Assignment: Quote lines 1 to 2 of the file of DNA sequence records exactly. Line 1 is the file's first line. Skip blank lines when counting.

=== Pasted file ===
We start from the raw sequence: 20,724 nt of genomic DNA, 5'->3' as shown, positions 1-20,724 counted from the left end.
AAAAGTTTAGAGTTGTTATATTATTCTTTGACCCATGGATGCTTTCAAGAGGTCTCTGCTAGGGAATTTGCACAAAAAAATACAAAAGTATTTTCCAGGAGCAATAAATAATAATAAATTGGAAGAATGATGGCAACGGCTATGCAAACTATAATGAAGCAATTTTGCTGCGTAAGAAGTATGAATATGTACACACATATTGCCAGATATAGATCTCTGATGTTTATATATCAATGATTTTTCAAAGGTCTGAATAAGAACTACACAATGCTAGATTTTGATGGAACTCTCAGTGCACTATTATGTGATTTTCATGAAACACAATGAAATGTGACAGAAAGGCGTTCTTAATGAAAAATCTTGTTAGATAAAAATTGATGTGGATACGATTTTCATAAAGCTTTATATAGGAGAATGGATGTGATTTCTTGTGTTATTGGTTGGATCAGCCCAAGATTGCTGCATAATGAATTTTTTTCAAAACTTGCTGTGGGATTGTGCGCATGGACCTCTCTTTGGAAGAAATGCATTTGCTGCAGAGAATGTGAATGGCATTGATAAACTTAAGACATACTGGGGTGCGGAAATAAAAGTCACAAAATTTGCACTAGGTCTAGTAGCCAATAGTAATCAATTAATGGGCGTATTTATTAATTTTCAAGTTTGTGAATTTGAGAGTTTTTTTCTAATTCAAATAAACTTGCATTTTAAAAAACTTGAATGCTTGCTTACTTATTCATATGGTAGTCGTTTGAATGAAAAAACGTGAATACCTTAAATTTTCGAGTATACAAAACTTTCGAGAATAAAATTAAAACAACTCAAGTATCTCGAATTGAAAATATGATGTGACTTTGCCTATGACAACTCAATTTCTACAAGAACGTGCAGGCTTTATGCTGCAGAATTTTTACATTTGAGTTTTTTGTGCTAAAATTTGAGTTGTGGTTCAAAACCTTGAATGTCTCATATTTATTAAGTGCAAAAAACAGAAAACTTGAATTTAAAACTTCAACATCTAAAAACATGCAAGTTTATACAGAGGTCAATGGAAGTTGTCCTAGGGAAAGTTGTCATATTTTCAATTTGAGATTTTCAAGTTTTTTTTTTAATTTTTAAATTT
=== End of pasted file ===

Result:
We start from the raw sequence: 20,724 nt of genomic DNA, 5'->3' as shown, positions 1-20,724 counted from the left end.
AAAAGTTTAGAGTTGTTATATTATTCTTTGACCCATGGATGCTTTCAAGAGGTCTCTGCTAGGGAATTTGCACAAAAAAATACAAAAGTATTTTCCAGGAGCAATAAATAATAATAAATTGGAAGAATGATGGCAACGGCTATGCAAACTATAATGAAGCAATTTTGCTGCGTAAGAAGTATGAATATGTACACACATATTGCCAGATATAGATCTCTGATGTTTATATATCAATGATTTTTCAAAGGTCTGAATAAGAACTACACAATGCTAGATTTTGATGGAACTCTCAGTGCACTATTATGTGATTTTCATGAAACACAATGAAATGTGACAGAAAGGCGTTCTTAATGAAAAATCTTGTTAGATAAAAATTGATGTGGATACGATTTTCATAAAGCTTTATATAGGAGAATGGATGTGATTTCTTGTGTTATTGGTTGGATCAGCCCAAGATTGCTGCATAATGAATTTTTTTCAAAACTTGCTGTGGGATTGTGCGCATGGACCTCTCTTTGGAAGAAATGCATTTGCTGCAGAGAATGTGAATGGCATTGATAAACTTAAGACATACTGGGGTGCGGAAATAAAAGTCACAAAATTTGCACTAGGTCTAGTAGCCAATAGTAATCAATTAATGGGCGTATTTATTAATTTTCAAGTTTGTGAATTTGAGAGTTTTTTTCTAATTCAAATAAACTTGCATTTTAAAAAACTTGAATGCTTGCTTACTTATTCATATGGTAGTCGTTTGAATGAAAAAACGTGAATACCTTAAATTTTCGAGTATACAAAACTTTCGAGAATAAAATTAAAACAACTCAAGTATCTCGAATTGAAAATATGATGTGACTTTGCCTATGACAACTCAATTTCTACAAGAACGTGCAGGCTTTATGCTGCAGAATTTTTACATTTGAGTTTTTTGTGCTAAAATTTGAGTTGTGGTTCAAAACCTTGAATGTCTCATATTTATTAAGTGCAAAAAACAGAAAACTTGAATTTAAAACTTCAACATCTAAAAACATGCAAGTTTATACAGAGGTCAATGGAAGTTGTCCTAGGGAAAGTTGTCATATTTTCAATTTGAGATTTTCAAGTTTTTTTTTTAATTTTTAAATTT